Joshua Dobbs told reporters yesterday that he received a phone call on Saturday just about 20 minutes ahead of the 4PM cutdown deadline from his offensive coordinator. I can’t help but wonder if the young Pittsburgh Steelers quarterback was nervous about picking up. It was 3:42 PM. 18 more minutes before he would surely be safe.
Instead, Randy Fichtner told him to get ready, and that his role was going to be changing. He was going to be Ben Roethlisberger’s backup quarterback this season. And then Roethlisberger’s previous backup called him after Fichtner spoke to him.
Landry Jones had been informed earlier in the day—it’s not clear how much earlier—that he would not be making the team for the sixth year. He went from being a backup quarterback one snap from playing to being a street free agent looking for a job in a market that suddenly includes dozens of quarterbacks.
But he wanted to call Dobbs and congratulate him and wish him the best.
“He called me at 3:47 and said congratulations, best of luck, if you ever need anything”, Dobbs said of the phone call he received from the teammate that he had known for about a year and a half. “Stand-up guy. I was thankful to have that relationship with him when he was here and moving forward”.
Roethlisberger has previously talked about how important Jones was, not just to himself personally, but also to the other quarterbacks in the room. It was Jones who did most of the mentoring of Dobbs last season, and he openly embraced that same role with Mason Rudolph this year.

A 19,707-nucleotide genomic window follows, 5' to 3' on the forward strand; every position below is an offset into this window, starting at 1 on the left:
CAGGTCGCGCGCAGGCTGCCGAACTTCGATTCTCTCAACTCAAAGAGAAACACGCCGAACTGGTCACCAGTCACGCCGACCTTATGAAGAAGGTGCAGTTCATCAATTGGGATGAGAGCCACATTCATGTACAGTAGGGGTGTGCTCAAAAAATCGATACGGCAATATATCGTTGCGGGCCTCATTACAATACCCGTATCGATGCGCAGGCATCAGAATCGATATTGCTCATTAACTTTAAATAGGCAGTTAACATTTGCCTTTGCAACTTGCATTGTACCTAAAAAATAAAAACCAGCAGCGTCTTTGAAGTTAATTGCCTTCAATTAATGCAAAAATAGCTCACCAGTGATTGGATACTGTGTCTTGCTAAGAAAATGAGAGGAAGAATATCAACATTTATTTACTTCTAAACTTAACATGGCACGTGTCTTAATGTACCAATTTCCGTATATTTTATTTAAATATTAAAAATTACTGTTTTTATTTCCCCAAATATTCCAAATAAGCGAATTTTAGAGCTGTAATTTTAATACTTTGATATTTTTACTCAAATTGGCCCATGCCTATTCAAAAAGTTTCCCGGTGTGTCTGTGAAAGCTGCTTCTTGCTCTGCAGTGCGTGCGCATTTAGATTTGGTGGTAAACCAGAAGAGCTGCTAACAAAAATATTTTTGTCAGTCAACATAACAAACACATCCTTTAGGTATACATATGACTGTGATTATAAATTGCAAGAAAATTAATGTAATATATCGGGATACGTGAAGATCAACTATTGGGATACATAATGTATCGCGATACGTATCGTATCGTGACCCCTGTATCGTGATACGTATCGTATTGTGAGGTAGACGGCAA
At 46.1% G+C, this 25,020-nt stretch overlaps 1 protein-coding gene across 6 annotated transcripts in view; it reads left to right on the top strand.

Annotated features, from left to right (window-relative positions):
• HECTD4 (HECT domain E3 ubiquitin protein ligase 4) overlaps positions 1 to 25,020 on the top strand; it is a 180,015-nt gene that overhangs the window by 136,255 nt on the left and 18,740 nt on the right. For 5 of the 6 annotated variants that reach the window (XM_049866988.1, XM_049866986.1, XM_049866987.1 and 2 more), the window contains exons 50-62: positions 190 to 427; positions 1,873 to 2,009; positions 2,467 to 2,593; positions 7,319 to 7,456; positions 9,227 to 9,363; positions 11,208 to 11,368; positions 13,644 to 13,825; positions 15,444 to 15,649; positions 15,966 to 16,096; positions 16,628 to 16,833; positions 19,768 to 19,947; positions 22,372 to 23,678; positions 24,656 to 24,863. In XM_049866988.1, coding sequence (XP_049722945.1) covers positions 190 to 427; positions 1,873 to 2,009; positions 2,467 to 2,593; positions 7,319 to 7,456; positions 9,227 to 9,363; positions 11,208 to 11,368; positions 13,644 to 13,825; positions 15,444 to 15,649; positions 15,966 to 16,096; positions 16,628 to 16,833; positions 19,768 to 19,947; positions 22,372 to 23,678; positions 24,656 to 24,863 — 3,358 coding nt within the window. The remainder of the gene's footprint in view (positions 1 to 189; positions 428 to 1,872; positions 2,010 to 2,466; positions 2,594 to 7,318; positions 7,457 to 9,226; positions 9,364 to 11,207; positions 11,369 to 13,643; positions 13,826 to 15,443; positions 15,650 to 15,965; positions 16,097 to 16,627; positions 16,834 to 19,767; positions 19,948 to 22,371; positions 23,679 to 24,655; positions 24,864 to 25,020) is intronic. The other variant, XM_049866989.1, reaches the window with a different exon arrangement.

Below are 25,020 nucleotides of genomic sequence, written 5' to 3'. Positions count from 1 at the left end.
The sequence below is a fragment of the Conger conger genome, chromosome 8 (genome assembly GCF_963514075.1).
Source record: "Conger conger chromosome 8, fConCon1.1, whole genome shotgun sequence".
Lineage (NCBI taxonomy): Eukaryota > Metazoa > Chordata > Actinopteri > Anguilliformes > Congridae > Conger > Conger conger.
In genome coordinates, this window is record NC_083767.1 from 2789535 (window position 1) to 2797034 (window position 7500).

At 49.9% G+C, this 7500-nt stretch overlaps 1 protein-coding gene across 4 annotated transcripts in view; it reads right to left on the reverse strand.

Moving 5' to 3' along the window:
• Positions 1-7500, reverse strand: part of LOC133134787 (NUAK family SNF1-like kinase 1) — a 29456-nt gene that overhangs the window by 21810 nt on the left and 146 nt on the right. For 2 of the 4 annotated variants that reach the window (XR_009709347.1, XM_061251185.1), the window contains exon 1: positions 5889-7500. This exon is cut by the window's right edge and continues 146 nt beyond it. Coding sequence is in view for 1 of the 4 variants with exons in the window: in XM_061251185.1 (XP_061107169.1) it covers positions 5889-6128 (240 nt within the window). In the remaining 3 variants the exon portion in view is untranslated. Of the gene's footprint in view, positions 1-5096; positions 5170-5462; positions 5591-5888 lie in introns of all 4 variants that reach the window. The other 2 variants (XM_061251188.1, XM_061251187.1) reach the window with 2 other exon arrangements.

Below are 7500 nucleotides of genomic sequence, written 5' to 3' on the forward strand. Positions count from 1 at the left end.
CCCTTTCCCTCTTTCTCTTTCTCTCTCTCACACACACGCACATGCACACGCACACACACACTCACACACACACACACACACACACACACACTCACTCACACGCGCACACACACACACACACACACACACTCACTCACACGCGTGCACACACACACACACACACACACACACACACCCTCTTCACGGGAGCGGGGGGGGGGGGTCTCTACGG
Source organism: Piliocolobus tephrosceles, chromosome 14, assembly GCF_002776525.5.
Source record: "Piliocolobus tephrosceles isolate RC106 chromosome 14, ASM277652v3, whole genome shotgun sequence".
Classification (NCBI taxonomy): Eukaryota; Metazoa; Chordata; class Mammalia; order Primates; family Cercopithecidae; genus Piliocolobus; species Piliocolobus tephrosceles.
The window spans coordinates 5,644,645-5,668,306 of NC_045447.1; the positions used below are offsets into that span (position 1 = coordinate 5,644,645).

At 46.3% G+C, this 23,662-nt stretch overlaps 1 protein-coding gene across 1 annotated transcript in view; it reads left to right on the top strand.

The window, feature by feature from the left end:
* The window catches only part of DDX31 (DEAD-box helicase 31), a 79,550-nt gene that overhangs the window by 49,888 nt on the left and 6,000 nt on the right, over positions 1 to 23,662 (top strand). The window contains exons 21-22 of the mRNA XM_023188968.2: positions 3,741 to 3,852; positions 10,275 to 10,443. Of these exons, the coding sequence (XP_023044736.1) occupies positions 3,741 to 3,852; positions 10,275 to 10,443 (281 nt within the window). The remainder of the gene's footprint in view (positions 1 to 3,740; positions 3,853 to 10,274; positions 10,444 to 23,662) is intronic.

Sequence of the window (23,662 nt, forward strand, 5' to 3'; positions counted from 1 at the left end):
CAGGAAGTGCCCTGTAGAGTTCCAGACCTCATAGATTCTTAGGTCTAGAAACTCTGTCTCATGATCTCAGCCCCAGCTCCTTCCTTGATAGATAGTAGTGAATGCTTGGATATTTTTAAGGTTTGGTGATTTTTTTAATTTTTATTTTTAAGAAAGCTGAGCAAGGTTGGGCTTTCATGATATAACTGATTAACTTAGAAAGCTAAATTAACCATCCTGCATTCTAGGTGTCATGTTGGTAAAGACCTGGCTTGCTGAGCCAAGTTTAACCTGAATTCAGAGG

He did it well enough to get himself out of a job, of course. But that’s how the NFL works. That is how the Steelers turned over their roster for many years. The veterans would coach up the young players until they were ready to take over.
“I was thankful for the opportunity to learn behind him and get a chance to learn how he approached every day, treated his job like a professional”, Dobbs said of his experiences working with Jones over the course of the past year-plus. “He was awesome”.
Now, he is going to be moving forward without training wheels. He is the number two now. He is going to have to help Roethlisberger get ready for games on Sunday, and during the week, he is going to have to be the mentor to Rudolph, whom the Steelers envision one day taking his job, and then taking over Roethlisberger’s when he retires.
Not that there is really any way to fully prepare for it beyond trial and error. It’s not something that you can be ready for entirely before you actually experience the real thing. But he thinks he’s ready to face that. The Steelers think he’s ready. That’s why he’s here, and Jones is not.